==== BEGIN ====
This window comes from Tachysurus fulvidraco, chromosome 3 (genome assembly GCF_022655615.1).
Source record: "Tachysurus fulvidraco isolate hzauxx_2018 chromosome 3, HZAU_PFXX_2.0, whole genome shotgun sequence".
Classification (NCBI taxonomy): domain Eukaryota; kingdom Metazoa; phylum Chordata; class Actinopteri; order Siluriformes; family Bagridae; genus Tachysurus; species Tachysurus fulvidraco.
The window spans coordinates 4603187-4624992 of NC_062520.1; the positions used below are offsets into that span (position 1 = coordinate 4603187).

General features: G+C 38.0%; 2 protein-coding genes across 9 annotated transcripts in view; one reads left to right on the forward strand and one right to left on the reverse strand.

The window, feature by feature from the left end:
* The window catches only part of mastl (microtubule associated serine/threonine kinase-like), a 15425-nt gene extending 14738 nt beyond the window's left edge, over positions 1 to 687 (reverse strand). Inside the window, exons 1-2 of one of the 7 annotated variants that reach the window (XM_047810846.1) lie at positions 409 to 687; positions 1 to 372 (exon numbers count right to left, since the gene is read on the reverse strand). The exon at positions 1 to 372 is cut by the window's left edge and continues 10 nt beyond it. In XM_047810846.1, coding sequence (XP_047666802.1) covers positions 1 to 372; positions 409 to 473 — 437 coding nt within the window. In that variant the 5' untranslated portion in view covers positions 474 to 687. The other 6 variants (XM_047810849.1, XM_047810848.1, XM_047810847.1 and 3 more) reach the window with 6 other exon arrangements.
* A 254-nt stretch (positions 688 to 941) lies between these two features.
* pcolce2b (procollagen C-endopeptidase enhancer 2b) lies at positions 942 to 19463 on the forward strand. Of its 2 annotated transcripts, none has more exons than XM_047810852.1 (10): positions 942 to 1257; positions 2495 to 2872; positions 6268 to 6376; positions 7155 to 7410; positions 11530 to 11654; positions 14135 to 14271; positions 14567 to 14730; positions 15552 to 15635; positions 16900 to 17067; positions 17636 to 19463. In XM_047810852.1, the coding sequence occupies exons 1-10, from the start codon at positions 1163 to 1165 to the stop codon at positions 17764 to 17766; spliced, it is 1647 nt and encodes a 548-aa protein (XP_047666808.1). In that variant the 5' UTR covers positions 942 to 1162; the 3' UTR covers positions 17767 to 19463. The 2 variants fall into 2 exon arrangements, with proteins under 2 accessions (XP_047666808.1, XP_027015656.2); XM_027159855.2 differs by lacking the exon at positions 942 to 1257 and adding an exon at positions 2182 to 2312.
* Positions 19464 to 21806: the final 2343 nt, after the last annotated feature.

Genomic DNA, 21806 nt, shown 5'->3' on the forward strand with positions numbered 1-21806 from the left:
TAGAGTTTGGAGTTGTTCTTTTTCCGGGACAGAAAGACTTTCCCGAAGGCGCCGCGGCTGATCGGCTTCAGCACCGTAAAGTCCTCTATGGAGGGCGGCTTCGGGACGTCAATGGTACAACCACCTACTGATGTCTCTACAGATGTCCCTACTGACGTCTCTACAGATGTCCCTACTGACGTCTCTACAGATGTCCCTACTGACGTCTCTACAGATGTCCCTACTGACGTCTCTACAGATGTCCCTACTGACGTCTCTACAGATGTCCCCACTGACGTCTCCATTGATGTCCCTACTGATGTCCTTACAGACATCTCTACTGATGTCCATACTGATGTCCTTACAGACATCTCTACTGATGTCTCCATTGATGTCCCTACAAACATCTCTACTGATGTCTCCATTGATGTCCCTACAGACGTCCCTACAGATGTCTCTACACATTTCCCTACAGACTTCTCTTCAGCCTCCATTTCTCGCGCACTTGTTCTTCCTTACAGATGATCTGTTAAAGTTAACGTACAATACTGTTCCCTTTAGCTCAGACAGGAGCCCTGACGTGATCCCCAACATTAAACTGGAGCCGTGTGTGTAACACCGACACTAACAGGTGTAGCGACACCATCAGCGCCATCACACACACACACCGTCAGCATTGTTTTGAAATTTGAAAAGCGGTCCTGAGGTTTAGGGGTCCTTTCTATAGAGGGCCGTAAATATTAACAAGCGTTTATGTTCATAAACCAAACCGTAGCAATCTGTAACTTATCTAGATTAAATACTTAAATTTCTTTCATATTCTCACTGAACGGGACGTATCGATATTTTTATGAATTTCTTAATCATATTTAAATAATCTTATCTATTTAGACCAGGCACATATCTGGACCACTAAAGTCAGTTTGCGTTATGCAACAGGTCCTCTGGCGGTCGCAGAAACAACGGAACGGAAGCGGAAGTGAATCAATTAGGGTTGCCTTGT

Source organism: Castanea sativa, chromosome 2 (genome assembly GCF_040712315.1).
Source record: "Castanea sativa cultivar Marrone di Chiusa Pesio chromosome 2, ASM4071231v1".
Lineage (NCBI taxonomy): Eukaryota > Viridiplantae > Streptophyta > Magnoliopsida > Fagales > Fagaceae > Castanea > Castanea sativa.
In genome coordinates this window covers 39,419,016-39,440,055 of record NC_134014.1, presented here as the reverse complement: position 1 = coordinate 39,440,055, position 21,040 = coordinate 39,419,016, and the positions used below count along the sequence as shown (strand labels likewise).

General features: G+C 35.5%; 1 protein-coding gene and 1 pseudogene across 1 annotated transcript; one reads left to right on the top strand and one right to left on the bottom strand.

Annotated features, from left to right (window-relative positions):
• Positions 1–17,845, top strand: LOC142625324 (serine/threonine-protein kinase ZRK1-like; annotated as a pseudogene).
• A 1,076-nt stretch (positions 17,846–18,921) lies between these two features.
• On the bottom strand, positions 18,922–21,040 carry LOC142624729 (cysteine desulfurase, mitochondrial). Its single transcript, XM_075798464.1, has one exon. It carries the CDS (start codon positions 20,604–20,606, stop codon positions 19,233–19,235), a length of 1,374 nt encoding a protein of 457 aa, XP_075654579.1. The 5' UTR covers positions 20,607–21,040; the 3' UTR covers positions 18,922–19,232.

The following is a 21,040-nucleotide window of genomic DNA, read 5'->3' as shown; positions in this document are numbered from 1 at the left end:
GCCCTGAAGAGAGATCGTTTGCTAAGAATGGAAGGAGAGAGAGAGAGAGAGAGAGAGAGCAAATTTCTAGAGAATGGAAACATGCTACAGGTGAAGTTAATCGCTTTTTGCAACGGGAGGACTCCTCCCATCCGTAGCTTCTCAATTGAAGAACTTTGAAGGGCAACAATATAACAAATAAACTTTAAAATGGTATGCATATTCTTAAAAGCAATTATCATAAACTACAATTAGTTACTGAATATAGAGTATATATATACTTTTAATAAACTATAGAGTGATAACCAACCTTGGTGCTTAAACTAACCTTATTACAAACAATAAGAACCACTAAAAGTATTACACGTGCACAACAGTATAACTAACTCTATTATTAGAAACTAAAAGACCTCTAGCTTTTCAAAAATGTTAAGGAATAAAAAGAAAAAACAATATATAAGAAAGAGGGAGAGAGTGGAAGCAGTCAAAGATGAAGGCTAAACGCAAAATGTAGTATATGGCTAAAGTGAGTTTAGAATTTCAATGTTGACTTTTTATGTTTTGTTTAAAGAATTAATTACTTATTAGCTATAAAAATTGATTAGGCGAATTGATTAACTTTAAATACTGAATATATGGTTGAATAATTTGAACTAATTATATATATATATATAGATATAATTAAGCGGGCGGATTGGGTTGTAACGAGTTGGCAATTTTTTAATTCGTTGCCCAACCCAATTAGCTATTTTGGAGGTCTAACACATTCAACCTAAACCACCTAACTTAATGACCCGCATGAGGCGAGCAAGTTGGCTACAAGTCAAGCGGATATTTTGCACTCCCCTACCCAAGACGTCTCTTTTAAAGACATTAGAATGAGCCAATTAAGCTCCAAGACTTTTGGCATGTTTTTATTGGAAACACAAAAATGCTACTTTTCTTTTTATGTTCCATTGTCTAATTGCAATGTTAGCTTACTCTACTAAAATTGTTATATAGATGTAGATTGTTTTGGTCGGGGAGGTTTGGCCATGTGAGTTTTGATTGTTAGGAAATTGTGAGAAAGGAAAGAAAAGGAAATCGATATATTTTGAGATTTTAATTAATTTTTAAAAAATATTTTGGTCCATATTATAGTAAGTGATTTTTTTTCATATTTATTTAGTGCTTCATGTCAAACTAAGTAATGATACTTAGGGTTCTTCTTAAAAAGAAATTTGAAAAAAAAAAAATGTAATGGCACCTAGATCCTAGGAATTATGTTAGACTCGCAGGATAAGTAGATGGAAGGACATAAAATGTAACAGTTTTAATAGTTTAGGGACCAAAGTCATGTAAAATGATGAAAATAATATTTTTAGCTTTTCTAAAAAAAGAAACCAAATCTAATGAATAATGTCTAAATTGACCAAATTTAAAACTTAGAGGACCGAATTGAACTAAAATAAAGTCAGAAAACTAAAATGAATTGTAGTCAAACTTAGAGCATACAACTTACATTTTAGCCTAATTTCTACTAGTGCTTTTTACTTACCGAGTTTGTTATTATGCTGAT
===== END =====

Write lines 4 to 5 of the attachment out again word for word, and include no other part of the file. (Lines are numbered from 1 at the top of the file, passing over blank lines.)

The window spans coordinates 4603187-4624992 of NC_062520.1; the positions used below are offsets into that span (position 1 = coordinate 4603187).

General features: G+C 38.0%; 2 protein-coding genes across 9 annotated transcripts in view; one reads left to right on the forward strand and one right to left on the reverse strand.